In This Article Expand or collapse the "in this article" section Behavioral Geography

  • Introduction
  • General Overviews
  • Historical Background
  • Metatheory of Behavioral Geography
  • Spatial Behavior, Activity Spaces, and Time Geography
  • Navigation and Wayfinding
  • Using and Comprehending Maps and Imagery
  • Spatial/Geographic Language
  • Individual, Sex, and Cultural Differences

Geography Behavioral Geography
Daniel R. Montello
  • LAST REVIEWED: 15 April 2021
  • LAST MODIFIED: 26 February 2013
  • DOI: 10.1093/obo/9780199874002-0069


Behavioral geography is an approach to human geography that attempts to understand human activity in space, place, and environment by studying it at the disaggregate level of analysis—at the level of the individual person. Behavioral geographers analyze data on the behavior of individual people, recognizing that individuals vary from each other. A key tenet of behavioral geography holds that models of human activity and interaction can be improved by incorporating more realistic assumptions about human behavior. For example, behavioral geographers agree with other human geographers that distance (or related factors such as travel time or effort) is an important determinant of human activity, but they maintain that it is subjective rather than objective distance that is typically important. And because different people’s beliefs about distances may vary considerably from one another and from objective distance, spatial activities will be more variable and less optimal than nonbehavioral models predict. Thus, the disaggregate study of human geography naturally led behavioral researchers to consider what the individual knows or believes about the world as playing an important role in explaining what the individual does or will do—that is, people do what they do because of what they think is true. People evaluate decision alternatives according to their beliefs in order to make behavioral choices in space and place. What people think, in turn, arises from perceptual knowledge acquired via the senses, as organized and interpreted by existing beliefs and schematic knowledge structures and processes. These, in turn, are products of people’s genetic and experiential histories and are often mediated by symbolic representations such as maps and language. Behavioral geography further maintains that human-environment relations are dynamic and bidirectional: The actions and mental states of individuals cause, and are caused by, physical and social environments, within the context of ongoing and changing interactions. Because of these various interests and beliefs, behavioral geography has inherent interdisciplinary connections, particularly with various subfields of psychology, but also with other behavioral and cognitive disciplines, such as linguistics, anthropology, economics, and artificial intelligence, and environmental disciplines, such as planning, architecture, and urban studies. Given this fundamental interdisciplinarity, much of the literature cited here has been published not only within geography and cartography, but also within psychology, linguistics, computer science, and other fields.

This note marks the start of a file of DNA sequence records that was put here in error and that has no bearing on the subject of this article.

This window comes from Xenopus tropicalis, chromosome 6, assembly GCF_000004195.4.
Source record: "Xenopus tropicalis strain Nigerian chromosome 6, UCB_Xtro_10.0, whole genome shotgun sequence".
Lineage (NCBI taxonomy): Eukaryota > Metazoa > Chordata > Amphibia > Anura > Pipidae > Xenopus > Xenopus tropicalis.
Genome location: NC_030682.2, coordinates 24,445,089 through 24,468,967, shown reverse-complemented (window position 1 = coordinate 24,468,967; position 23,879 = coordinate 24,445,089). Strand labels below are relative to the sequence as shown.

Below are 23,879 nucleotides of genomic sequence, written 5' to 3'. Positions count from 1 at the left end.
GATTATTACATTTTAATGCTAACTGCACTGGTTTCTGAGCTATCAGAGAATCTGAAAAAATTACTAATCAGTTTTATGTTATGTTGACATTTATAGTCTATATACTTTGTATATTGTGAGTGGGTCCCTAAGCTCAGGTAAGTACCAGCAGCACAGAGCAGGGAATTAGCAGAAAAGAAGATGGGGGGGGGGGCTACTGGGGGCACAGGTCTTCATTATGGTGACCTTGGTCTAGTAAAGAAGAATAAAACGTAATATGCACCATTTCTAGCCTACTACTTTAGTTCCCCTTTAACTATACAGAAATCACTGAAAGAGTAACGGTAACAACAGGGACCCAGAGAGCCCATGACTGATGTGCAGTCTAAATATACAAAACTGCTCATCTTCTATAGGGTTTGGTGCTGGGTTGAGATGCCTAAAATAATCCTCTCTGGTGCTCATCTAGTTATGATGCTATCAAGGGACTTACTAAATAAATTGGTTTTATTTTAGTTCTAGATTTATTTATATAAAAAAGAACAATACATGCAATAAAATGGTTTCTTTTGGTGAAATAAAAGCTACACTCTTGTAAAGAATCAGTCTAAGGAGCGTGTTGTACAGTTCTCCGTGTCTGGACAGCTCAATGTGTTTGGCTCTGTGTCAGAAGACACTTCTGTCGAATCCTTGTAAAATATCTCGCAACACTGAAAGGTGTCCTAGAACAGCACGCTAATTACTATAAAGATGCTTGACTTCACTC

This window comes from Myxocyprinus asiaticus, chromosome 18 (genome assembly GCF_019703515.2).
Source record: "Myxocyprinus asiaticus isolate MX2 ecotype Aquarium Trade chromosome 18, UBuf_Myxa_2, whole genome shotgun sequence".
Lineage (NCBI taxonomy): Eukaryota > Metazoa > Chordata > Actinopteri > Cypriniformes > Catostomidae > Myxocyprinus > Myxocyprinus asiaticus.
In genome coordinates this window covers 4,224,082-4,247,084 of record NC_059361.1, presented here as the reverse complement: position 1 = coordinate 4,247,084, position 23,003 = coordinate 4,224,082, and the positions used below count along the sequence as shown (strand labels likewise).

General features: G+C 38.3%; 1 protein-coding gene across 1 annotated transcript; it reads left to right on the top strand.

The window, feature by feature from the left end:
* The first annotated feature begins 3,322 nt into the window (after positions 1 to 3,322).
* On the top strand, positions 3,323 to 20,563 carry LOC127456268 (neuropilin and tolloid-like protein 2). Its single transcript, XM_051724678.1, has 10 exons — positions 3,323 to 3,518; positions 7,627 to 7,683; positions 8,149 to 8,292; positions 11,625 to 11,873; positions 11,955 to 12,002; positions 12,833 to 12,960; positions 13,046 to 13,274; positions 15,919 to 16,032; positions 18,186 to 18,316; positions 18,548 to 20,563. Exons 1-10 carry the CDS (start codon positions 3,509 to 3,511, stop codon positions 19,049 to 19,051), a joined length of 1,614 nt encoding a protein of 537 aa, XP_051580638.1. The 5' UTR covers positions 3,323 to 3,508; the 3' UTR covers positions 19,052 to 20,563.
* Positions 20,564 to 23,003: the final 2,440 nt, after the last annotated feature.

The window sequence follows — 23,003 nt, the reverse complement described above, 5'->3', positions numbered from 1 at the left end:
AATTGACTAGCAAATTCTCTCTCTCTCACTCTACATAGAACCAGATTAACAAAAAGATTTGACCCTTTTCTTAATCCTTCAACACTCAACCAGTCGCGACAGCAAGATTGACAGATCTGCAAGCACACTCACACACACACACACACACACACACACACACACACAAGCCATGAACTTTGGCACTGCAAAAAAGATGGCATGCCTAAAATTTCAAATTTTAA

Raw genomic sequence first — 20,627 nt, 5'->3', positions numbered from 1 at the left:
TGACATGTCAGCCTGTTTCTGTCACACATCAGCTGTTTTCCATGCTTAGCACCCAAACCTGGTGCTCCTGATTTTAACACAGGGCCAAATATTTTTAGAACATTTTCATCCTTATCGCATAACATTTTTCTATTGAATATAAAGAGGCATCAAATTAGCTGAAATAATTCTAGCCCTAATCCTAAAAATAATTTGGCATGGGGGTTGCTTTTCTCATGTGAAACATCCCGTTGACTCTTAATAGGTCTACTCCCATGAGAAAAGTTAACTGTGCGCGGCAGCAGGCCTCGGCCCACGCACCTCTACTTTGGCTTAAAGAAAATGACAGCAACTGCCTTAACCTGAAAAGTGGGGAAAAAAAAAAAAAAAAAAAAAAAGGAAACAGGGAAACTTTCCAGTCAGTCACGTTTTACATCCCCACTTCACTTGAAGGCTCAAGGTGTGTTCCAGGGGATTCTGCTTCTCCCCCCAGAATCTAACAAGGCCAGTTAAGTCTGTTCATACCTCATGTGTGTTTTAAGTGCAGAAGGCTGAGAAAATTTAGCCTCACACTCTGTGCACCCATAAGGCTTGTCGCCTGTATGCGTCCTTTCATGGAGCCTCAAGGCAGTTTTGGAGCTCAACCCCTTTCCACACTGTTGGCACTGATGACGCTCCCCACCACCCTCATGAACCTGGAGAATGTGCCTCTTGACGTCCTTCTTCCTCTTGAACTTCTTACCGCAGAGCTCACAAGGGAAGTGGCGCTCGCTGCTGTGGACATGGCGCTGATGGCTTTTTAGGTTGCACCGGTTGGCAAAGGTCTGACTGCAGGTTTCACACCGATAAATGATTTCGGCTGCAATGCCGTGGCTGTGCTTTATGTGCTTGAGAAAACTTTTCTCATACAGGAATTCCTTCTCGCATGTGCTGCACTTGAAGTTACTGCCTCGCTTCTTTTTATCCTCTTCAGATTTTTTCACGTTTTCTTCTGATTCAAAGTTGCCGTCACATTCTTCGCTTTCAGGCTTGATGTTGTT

General Overviews